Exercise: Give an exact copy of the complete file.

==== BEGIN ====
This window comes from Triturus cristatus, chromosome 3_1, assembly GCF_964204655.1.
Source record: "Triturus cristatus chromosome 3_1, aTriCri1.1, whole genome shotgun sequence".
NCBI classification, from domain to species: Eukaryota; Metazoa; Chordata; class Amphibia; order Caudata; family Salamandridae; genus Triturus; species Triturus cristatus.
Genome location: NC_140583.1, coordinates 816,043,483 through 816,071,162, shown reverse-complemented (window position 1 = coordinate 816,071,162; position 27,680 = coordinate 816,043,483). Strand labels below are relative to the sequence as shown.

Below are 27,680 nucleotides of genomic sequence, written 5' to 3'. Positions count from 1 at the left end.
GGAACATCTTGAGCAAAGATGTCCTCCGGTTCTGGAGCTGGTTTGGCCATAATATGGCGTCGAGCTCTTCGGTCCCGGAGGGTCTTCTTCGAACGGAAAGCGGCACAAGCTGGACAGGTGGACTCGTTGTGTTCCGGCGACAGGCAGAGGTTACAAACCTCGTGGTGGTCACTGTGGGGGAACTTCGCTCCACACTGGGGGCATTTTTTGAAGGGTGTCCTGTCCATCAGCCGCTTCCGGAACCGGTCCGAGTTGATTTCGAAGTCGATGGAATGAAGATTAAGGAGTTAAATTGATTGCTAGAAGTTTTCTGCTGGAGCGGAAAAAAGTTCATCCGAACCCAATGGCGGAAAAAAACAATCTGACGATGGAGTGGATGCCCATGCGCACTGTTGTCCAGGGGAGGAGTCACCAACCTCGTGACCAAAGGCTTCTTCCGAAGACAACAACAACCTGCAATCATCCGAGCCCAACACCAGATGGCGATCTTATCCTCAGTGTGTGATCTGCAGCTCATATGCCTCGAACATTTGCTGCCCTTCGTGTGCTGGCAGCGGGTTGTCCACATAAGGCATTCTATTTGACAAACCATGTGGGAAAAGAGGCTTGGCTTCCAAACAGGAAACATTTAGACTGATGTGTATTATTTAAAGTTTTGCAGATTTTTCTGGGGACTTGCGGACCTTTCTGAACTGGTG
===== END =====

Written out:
This window comes from Triturus cristatus, chromosome 3_1, assembly GCF_964204655.1.
Source record: "Triturus cristatus chromosome 3_1, aTriCri1.1, whole genome shotgun sequence".
NCBI classification, from domain to species: Eukaryota; Metazoa; Chordata; class Amphibia; order Caudata; family Salamandridae; genus Triturus; species Triturus cristatus.
Genome location: NC_140583.1, coordinates 816,043,483 through 816,071,162, shown reverse-complemented (window position 1 = coordinate 816,071,162; position 27,680 = coordinate 816,043,483). Strand labels below are relative to the sequence as shown.

Below are 27,680 nucleotides of genomic sequence, written 5' to 3'. Positions count from 1 at the left end.
GGAACATCTTGAGCAAAGATGTCCTCCGGTTCTGGAGCTGGTTTGGCCATAATATGGCGTCGAGCTCTTCGGTCCCGGAGGGTCTTCTTCGAACGGAAAGCGGCACAAGCTGGACAGGTGGACTCGTTGTGTTCCGGCGACAGGCAGAGGTTACAAACCTCGTGGTGGTCACTGTGGGGGAACTTCGCTCCACACTGGGGGCATTTTTTGAAGGGTGTCCTGTCCATCAGCCGCTTCCGGAACCGGTCCGAGTTGATTTCGAAGTCGATGGAATGAAGATTAAGGAGTTAAATTGATTGCTAGAAGTTTTCTGCTGGAGCGGAAAAAAGTTCATCCGAACCCAATGGCGGAAAAAAACAATCTGACGATGGAGTGGATGCCCATGCGCACTGTTGTCCAGGGGAGGAGTCACCAACCTCGTGACCAAAGGCTTCTTCCGAAGACAACAACAACCTGCAATCATCCGAGCCCAACACCAGATGGCGATCTTATCCTCAGTGTGTGATCTGCAGCTCATATGCCTCGAACATTTGCTGCCCTTCGTGTGCTGGCAGCGGGTTGTCCACATAAGGCATTCTATTTGACAAACCATGTGGGAAAAGAGGCTTGGCTTCCAAACAGGAAACATTTAGACTGATGTGTATTATTTAAAGTTTTGCAGATTTTTCTGGGGACTTGCGGACCTTTCTGAACTGGTG